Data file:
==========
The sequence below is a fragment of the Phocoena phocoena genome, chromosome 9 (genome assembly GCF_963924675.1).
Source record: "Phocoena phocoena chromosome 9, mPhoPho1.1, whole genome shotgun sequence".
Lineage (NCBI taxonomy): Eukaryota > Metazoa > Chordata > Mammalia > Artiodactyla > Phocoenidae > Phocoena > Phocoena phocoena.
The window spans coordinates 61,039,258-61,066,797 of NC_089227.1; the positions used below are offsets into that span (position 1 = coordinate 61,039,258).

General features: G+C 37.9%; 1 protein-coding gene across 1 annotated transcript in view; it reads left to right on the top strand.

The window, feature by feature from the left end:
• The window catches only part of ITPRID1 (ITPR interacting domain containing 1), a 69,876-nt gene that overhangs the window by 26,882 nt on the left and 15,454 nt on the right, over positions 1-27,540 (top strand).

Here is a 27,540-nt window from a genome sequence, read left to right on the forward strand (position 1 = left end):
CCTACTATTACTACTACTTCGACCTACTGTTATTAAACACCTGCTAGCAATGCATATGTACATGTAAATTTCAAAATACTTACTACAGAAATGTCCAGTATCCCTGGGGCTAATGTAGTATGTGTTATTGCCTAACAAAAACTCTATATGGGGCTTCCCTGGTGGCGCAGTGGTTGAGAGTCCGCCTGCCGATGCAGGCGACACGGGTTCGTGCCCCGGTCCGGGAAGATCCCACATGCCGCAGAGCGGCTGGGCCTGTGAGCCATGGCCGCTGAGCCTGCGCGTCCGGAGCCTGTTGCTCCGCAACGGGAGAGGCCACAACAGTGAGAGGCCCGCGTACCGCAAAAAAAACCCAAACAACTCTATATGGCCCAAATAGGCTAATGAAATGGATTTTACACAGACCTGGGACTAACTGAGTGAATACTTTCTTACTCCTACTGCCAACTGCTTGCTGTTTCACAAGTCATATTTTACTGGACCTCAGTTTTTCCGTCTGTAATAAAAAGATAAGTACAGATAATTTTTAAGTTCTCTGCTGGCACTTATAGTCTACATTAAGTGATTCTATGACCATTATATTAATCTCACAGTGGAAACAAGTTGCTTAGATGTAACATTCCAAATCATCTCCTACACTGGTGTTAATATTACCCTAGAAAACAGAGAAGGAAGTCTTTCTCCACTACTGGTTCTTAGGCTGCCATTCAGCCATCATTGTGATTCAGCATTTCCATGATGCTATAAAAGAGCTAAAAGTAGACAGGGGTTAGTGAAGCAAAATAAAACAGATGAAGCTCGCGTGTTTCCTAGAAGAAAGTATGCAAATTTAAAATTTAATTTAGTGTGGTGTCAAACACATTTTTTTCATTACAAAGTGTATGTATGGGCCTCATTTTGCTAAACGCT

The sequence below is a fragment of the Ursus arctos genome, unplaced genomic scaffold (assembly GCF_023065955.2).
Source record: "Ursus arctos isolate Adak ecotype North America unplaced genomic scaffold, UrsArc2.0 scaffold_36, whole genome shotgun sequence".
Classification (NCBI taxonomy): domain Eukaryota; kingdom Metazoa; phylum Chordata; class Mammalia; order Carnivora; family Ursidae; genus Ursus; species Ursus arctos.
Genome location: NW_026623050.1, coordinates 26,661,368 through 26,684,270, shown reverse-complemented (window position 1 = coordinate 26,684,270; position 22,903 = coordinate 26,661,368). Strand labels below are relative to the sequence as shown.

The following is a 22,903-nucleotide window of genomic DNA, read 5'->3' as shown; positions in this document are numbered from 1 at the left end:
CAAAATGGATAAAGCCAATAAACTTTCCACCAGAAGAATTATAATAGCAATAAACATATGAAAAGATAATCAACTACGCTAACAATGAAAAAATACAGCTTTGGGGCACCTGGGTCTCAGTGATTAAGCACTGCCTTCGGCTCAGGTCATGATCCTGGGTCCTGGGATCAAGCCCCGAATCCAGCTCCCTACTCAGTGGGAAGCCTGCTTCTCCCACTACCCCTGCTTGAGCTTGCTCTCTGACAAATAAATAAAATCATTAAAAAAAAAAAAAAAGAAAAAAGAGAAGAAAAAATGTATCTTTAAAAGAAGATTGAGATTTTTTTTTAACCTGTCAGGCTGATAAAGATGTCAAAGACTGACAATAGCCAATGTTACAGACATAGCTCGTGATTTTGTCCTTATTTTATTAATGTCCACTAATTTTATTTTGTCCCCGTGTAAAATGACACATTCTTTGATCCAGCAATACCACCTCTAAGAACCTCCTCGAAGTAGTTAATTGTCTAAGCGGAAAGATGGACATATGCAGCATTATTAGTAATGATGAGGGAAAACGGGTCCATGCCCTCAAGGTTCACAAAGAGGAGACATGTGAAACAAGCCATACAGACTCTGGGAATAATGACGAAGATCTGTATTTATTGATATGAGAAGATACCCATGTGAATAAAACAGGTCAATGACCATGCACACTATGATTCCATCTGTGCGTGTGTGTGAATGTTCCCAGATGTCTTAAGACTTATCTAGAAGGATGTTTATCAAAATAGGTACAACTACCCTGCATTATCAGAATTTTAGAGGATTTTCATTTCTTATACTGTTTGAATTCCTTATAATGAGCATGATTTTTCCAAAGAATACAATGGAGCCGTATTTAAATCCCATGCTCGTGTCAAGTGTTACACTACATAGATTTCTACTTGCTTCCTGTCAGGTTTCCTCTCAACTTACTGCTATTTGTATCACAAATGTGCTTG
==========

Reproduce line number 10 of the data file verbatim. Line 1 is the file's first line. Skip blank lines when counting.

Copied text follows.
The sequence below is a fragment of the Ursus arctos genome, unplaced genomic scaffold (assembly GCF_023065955.2).